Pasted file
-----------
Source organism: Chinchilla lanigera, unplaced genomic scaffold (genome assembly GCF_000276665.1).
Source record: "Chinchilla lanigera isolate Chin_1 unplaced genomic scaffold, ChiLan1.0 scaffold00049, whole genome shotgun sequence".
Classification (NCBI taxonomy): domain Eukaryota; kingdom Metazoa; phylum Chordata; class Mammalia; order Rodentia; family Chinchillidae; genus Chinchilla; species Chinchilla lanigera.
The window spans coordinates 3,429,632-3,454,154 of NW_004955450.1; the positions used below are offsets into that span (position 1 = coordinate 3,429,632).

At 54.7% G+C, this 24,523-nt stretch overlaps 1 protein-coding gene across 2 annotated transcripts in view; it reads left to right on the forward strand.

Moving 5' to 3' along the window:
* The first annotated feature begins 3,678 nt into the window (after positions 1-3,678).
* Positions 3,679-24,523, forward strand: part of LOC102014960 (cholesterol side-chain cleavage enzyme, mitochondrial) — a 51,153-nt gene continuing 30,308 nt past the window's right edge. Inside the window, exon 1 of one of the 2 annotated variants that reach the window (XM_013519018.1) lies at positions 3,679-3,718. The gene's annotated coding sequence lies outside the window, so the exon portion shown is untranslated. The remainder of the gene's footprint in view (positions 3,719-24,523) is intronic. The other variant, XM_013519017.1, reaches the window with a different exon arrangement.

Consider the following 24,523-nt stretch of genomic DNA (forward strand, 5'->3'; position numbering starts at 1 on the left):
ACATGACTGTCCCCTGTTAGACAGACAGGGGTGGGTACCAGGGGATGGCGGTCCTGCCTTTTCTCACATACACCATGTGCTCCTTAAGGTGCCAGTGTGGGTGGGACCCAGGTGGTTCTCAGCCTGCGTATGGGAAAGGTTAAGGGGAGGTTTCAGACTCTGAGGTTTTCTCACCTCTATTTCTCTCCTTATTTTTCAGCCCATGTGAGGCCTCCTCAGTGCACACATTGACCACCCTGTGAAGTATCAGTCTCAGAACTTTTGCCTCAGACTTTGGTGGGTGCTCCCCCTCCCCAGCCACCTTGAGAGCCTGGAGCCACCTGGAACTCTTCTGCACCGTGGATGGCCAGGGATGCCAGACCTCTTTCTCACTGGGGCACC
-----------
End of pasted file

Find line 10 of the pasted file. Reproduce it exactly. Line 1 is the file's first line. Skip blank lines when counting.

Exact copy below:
ACATGACTGTCCCCTGTTAGACAGACAGGGGTGGGTACCAGGGGATGGCGGTCCTGCCTTTTCTCACATACACCATGTGCTCCTTAAGGTGCCAGTGTGGGTGGGACCCAGGTGGTTCTCAGCCTGCGTATGGGAAAGGTTAAGGGGAGGTTTCAGACTCTGAGGTTTTCTCACCTCTATTTCTCTCCTTATTTTTCAGCCCATGTGAGGCCTCCTCAGTGCACACATTGACCACCCTGTGAAGTATCAGTCTCAGAACTTTTGCCTCAGACTTTGGTGGGTGCTCCCCCTCCCCAGCCACCTTGAGAGCCTGGAGCCACCTGGAACTCTTCTGCACCGTGGATGGCCAGGGATGCCAGACCTCTTTCTCACTGGGGCACC